While I’ve been deep in the trenches covering the day-to-day Dodger games and frustratingly writing about numerous extra-inning losses and bullpen implosions, the Dodgers have settled into third place over the course of the first quarter of the 2014 season. With the Giants rebounding from their historically abysmal season this year, the Dodgers will need to figure things out in order to defend their National League West title. It won’t be easy. Colorado is suddenly a factor as well, and the Boys in Blue certainly have some kinks to work out if they should challenge San Francisco for the top spot.
Chris Perez has not shown any instance that he can return to his prior form when he was a successful closer for Cleveland. Photo: Mark J. Rebilas-USA TODAY Sports
The bullpen. Where do I begin? Adrian offered some fixes in his article about the bewildered pen, but I feel like I need to address just how bad the relief squad has been this season and try to figure out why. Before the season started, I admittedly wrote about the multi-dimensional aspect of the bullpen, and I legitimately thought the Dodgers bullpen could be one of the best in the league. Boy, was I wrong. Watching the Dodger relievers struggle this season so far has been at first quite shocking since at first glance the members of the pen all have valuable talent and strengths, or did so at one point in their career.
The Dodgers bullpen is a reclamation project gone wrong. Brandon League, Chris Perez and Brian Wilson were once top closers at one point in their career. Yet there is a reason why the Mariners, Indians, and Giants gave up on them. Pitching, especially relief pitching, is so volatile and fleeting. We all know the sorrowful story of Jonathan Broxton, right? Once each was striking out batters in the ninth inning for their prospective team and closing out games while collecting saves. Disclaimer: saves are not the stat in which to accurately assess a reliever’s value to a team. Brandon League once had 37 saves back in 2011, Chris Perez saved 39 games for Cleveland in 2012, and Brian Wilson impressed with 48 saves for the Giants in their championship 2010 season. Like a wishing well, eventually the success dries up. The question then becomes, should the Dodgers squeeze every last bit of potential innings out of these washed up late-inning hurlers or should they be left to the wayside to be replaced by younger yet less experienced arms?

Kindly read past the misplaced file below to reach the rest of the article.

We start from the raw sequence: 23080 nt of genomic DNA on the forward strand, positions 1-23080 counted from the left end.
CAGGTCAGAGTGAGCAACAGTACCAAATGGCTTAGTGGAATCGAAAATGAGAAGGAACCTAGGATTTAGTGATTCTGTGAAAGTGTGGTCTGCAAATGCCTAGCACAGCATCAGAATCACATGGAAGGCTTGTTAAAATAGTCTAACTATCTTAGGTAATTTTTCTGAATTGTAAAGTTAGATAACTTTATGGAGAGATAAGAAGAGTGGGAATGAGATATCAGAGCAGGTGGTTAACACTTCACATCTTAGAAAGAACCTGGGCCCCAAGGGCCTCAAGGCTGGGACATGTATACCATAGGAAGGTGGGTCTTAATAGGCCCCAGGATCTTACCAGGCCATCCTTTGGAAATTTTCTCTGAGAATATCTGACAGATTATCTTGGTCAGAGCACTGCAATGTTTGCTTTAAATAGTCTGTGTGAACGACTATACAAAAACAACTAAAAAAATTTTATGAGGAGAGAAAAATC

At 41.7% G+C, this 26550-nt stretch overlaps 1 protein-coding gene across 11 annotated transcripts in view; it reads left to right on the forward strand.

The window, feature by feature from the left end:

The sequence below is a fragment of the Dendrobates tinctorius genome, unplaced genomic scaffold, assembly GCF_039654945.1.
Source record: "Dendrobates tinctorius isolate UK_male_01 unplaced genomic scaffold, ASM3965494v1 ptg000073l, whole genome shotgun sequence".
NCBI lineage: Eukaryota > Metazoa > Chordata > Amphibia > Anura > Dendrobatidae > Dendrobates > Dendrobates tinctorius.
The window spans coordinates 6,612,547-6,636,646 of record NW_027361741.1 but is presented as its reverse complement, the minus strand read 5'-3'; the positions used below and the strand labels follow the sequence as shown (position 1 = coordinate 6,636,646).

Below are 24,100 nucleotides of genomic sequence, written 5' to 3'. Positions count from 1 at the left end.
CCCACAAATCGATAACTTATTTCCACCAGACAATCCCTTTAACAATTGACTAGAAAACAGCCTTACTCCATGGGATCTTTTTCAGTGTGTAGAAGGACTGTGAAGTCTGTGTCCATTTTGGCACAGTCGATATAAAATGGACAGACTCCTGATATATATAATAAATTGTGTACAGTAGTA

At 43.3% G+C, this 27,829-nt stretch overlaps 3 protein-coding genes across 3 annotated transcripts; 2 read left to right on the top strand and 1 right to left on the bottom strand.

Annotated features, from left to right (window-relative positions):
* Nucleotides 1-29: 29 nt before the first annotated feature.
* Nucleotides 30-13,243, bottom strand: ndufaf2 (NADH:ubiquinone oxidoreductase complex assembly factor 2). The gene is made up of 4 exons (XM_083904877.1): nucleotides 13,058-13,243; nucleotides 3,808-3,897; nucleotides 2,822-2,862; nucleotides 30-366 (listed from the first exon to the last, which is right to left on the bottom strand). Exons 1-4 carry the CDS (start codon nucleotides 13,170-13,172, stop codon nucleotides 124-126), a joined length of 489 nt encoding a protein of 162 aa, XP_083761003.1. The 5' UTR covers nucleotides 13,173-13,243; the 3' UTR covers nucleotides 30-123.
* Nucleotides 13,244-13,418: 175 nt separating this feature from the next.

Carlos Marmol was just released by the Marlins on Monday. The Dodgers had picked him up last season for another one of their projects. There is just so much magic which Rick Honeycutt perform. Marmol was indeed a wild and inevitable lost cause. The Dodgers moved on from Marmol, but will they need to move on from Wilson, Perez, and or League too?